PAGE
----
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Sanchez Reflects on Hispanics' Role in the Military

By Samantha L. Quigley
American Forces Press Service

WASHINGTON, Sept. 17, 2004 – To commemorate National Hispanic Heritage Month, the U.S. military's highest-ranking Hispanic officer described Hispanics' role in the military as one of mutual benefit.

Lt. Gen. Ricardo Sanchez, commander of the Army's 5th Corps in Germany, said the military can help Hispanics find their way out of poverty, and the military gets great dedication in return.

"I think what (Hispanic servicemembers) bring is tremendous loyalty, tremendous dedication to our country and to our democratic values," said Sanchez during a Pentagon Channel and American Forces Press Service interview Sept. 16. "We also bring the diversity to our services that is so powerful in making us the great military that we are."

In the past few years, Sanchez said, there has been an effort to increase the representation of minorities, Hispanics in particular, in the military.

Sanchez said that maintaining Hispanic representation in the military has been difficult and remains a challenge, particularly in the officer corps. "Part of that difficulty is that Hispanics are not graduating from high school and then not going on to college to get commissioned," he said.

In general, across American society, Hispanics are making contributions across all of society, said Sanchez, who formerly commanded Combined Joint Task Force 7 in Iraq.

"I think it is a well-known fact that the soldier, the servicemember, that leaves the military and reintegrates back into society in civilian life is a lot more disciplined, is a lot more mature, and has a perspective on our democratic principles and has perspective on world issues that is much greater than the average initial hire out in there in our society," he said.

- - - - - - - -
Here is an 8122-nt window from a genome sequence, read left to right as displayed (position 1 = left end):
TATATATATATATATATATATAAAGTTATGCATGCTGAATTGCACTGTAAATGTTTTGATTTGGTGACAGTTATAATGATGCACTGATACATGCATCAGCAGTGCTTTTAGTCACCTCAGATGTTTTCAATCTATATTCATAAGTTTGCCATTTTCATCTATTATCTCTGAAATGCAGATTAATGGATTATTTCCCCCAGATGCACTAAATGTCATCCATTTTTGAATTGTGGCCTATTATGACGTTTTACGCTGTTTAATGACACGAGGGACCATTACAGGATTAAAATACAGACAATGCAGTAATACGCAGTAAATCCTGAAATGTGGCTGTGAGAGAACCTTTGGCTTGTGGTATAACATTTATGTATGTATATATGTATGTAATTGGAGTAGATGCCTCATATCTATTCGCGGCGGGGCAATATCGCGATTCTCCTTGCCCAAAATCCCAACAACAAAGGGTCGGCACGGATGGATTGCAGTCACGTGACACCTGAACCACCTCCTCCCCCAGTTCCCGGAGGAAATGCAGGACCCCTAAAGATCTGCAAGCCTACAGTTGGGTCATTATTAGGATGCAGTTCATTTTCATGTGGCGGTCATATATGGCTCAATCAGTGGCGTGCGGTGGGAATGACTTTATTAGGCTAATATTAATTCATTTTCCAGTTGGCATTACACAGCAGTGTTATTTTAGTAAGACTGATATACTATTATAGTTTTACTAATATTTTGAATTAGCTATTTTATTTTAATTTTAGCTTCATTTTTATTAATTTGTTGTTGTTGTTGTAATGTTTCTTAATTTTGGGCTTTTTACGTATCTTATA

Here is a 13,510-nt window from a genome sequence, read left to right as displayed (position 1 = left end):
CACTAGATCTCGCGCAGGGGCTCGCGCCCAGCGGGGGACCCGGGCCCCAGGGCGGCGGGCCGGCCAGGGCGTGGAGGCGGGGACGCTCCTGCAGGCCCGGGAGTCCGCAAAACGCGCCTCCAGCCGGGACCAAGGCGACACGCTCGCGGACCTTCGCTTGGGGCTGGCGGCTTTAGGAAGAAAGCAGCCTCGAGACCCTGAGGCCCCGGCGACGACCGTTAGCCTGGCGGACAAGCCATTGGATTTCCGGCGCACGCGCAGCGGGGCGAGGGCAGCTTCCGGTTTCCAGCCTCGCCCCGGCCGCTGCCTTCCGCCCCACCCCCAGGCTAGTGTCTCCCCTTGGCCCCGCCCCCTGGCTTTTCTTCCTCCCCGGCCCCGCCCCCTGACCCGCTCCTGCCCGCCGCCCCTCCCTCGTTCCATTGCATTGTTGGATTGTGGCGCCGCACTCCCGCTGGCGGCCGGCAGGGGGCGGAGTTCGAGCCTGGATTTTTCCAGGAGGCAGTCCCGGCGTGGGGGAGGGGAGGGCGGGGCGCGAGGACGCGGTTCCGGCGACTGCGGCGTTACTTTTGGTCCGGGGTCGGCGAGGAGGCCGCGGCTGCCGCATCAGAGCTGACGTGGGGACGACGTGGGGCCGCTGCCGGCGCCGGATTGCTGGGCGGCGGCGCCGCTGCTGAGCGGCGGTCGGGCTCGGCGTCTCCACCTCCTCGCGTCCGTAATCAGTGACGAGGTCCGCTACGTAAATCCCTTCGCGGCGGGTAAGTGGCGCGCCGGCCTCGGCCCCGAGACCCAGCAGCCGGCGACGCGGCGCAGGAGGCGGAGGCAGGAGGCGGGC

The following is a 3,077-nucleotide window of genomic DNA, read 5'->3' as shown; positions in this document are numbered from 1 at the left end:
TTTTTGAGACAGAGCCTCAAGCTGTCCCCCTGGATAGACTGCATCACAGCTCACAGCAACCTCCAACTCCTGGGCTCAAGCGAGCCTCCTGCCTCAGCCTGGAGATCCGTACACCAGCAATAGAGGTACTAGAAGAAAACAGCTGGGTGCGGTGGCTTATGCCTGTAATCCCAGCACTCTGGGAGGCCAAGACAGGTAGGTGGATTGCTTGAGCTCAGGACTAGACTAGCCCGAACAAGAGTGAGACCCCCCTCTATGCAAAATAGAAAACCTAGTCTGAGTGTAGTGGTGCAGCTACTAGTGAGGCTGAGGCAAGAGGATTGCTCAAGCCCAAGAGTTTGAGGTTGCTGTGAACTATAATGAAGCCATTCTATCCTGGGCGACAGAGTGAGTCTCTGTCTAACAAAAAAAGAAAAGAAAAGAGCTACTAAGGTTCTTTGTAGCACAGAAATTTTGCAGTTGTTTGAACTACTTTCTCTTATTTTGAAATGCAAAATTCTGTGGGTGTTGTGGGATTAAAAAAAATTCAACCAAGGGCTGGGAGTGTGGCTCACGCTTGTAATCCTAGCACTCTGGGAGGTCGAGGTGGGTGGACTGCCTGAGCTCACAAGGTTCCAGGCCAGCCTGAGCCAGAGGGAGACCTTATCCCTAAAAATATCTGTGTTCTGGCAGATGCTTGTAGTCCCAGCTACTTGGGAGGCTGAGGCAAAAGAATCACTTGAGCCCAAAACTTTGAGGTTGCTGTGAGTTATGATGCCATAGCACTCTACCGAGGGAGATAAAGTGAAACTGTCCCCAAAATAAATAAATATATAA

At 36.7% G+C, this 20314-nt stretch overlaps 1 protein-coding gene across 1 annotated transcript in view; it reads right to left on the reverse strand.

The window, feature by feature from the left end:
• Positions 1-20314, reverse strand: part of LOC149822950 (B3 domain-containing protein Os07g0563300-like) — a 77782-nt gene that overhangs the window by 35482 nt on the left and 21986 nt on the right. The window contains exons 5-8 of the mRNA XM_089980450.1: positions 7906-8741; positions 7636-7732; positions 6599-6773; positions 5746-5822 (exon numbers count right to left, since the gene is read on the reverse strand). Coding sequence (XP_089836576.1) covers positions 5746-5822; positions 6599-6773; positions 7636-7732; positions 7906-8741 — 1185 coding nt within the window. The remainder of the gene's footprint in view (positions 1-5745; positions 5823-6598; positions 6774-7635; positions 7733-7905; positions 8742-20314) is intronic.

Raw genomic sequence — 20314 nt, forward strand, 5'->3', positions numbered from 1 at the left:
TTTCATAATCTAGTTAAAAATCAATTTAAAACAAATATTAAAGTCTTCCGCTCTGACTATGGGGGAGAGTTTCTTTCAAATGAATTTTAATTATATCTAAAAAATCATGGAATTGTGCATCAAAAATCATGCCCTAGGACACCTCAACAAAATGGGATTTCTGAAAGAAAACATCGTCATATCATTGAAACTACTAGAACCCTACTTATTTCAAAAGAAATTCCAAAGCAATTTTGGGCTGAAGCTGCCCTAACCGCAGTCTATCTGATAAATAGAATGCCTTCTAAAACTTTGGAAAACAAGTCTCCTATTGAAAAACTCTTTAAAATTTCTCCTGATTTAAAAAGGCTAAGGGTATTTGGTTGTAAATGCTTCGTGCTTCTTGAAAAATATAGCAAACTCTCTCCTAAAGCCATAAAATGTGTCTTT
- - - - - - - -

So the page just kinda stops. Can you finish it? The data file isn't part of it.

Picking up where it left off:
In looking at the recent past, Sanchez said he sees an increased representation of Hispanics across all sectors of society. This is due, in part, to the increase in the Hispanic population, now the largest minority group in the United States, and an increased emphasis on education. "I think there is a very powerful base that can be garnered if we can, in fact, encourage continued education, encourage that segment of our culture," Sanchez said.

The general said opportunities exist for Hispanic servicemembers. Sanchez admitted his military service as a minority officer hasn't always been smooth sailing, but many people helped him along the way.

"There have been challenges as a minority officer within this institution," Sanchez said. "But when I look back and think about all the superiors that helped me succeed, you can't help but accept that this is probably one of the best institutions in our country for providing equal opportunity to all of its members. And our procedures and our systems are such that it does give every segment of our society the ability to be successful."

The system, he said, provides the opportunity for success based on potential and competence, allowing for true equality.

He noted that in his career he has met Hispanic soldiers who were not American citizens but were dedicated to the American way of life -- the freedoms and the opportunities.

With National Hispanic Heritage Month, Sept. 15 to Oct. 15, Sanchez said it's important for the military to celebrate diversity in the armed forces. "When I look at our Army in the different theaters that I have served in, we have all of our ethnicities, all of our races represented, and this is a concept that a lot of societies have not been able to embrace," Sanchez said. "We're a country that provides equal opportunity based on our democratic principles."

He said the fact that all ethnicities are represented gives America its strength and makes the U.S. Army the best in the world.

As for the best way for commands to celebrate Hispanic heritage during the month, Sanchez said leaders must commit to ensuring that all minorities, not just Hispanics, understand the significance of their service.

"It's about ensuring that those minority groups understand the value of their service, the value of the contributions that they have made as individuals and also as a segment of the society to the overall good of America," Sanchez said.

 

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Biographies:
Army Lt. Gen. Ricardo S. Sanchez

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